Although born in Ireland, Valentine Greatrakes was English, his ancestors having settled there in the late sixteenth century. In 1641, the family was forced to flee England during an Irish revolt. He was privately educated in theology and the humanities in Devon where the family lived. When he was nineteen, Greatrakes returned to Ireland, determined to regain what he could of his father’s estate. About four years after he regained his estate, Greatrakes “had an Impulse, or a strange perswasion . . . that God had given me the blessing of curing the Kings-Evil”, also known as scrophula. His method was to use his hands to stroke the affected part. His successes were such that he was soon charged with practicing medicine without a license but he countered that, since he charged no fee, he needed no license. Although forbidden to heal, he continued as before and eventually was stroking for all manner of complaints. He effected many cures, achieved great popularity, and was even called upon by Charles II to exercise his powers on three patients from St. Bartholomew’s Hospital in London. After his 1666 tour of England , he returned to live quietly in Ireland and cure those who came to his door. The highlighted tract was written in response to charges contained in a pamphlet by David Lloyd (1635-1692) which attacked his morals and techniques. Greatrakes prepared this small book to answer those criticisms and certify the validity of his cures. Essentially prepared as a letter to Robert Boyle, the book contains, in addition to the autobiographical introduction, over fifty letters from individuals, public figures, patients, churchmen, physicians, and Fellows of the Royal Society testifying to the success of his cures.
The University of Iowa History of Medicine Society and the University Libraries invite you to an Open House in the John Martin Rare Book Room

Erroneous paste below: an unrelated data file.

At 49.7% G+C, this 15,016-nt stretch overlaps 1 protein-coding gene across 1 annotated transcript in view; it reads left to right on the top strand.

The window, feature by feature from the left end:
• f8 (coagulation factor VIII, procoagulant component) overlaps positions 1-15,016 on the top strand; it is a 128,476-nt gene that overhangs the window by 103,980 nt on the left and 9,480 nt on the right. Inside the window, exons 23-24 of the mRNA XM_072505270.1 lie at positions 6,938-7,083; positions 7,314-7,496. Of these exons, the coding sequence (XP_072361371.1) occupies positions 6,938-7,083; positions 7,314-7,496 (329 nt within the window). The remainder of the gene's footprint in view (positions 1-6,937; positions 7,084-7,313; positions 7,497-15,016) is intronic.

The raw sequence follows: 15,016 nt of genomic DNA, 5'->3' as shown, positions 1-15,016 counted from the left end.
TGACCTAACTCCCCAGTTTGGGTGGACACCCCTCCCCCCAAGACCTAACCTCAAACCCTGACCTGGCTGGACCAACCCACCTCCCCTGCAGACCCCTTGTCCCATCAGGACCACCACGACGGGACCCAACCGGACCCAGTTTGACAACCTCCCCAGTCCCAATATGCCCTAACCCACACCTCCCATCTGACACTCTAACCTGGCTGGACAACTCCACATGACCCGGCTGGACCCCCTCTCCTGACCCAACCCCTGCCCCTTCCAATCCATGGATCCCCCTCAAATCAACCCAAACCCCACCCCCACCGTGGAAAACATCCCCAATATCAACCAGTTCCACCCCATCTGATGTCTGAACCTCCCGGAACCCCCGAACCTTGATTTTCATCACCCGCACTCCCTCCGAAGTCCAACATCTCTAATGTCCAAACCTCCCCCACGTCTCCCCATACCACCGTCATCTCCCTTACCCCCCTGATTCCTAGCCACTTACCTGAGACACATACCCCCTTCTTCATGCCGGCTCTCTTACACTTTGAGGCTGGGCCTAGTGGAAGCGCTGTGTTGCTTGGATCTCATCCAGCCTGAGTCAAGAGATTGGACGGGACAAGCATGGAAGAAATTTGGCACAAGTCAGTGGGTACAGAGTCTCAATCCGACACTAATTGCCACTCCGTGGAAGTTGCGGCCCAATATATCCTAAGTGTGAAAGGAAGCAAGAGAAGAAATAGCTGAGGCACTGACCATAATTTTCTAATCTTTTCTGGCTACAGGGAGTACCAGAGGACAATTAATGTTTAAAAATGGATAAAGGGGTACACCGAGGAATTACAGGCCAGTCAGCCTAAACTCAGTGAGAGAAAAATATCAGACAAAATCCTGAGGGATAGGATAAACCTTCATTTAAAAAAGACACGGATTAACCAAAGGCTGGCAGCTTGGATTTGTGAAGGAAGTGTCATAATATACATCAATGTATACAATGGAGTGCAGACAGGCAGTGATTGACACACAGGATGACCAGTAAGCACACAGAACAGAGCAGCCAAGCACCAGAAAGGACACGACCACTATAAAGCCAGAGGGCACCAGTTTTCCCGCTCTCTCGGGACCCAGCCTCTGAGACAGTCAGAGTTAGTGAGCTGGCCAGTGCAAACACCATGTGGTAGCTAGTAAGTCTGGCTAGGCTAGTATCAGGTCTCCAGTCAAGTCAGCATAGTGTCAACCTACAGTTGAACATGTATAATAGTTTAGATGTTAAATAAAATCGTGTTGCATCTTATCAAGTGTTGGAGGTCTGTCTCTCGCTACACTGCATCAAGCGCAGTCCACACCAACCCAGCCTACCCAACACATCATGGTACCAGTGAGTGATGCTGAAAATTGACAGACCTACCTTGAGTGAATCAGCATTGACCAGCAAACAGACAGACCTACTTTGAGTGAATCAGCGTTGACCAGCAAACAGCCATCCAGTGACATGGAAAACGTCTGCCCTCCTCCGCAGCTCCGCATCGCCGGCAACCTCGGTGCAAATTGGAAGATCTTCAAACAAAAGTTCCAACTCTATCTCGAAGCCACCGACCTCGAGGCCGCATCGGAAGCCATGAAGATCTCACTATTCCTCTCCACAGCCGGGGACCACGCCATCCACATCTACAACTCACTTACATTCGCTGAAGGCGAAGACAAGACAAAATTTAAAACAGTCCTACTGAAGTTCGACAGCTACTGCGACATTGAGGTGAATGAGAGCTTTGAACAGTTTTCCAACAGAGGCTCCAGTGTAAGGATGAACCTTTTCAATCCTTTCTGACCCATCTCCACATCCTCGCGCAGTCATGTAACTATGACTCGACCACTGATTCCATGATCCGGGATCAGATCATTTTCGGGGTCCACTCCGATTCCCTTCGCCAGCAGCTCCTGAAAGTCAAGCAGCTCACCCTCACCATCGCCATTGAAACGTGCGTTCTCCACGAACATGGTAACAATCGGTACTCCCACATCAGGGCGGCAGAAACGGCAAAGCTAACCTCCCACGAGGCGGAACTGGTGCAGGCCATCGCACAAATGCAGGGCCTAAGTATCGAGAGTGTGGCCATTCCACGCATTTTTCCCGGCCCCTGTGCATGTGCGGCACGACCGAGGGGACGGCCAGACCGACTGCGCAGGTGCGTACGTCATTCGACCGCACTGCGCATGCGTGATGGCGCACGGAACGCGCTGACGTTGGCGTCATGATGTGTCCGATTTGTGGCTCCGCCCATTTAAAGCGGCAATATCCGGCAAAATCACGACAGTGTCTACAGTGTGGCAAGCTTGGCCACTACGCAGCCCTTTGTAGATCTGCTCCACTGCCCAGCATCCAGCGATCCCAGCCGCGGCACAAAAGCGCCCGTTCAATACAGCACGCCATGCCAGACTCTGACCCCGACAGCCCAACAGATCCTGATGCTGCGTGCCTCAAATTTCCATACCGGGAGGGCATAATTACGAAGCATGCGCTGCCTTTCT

“The Essentials: A hands-on look at key works in the history of medicine
from seven centuries”
Thursday, March 25th
4:30 to 7:30
John Martin Rare Book Room, 4th floor, Hardin Library for the Health Sciences. The event is open to the public.
James studied at Oxford and was granted his M.D. from Cambridge by royal mandate in 1728. He settled in London after practicing at Sheffield, Lichfield, and Birmingham. A successful physician, he became quite wealthy and famous when his “fever powder” became the most popular nostrum of the day. The chief ingredients were lime phosphate and antimony oxide and the medicine was used as an emetic, purgative, diaphoretic, or alterative depending on the dose and condition of the patient. James authored a number of books but the present work is the one for which he is best remembered.
It remains the largest, most exhaustive, and most erudite English language medical dictionary written before the nineteenth century. It was published in weekly installments beginning in 1742 and ending in August of 1745. Although never identified or acknowledged by name, there is ample evidence that Samuel Johnson, a close friend and student of James, contributed to the dictionary.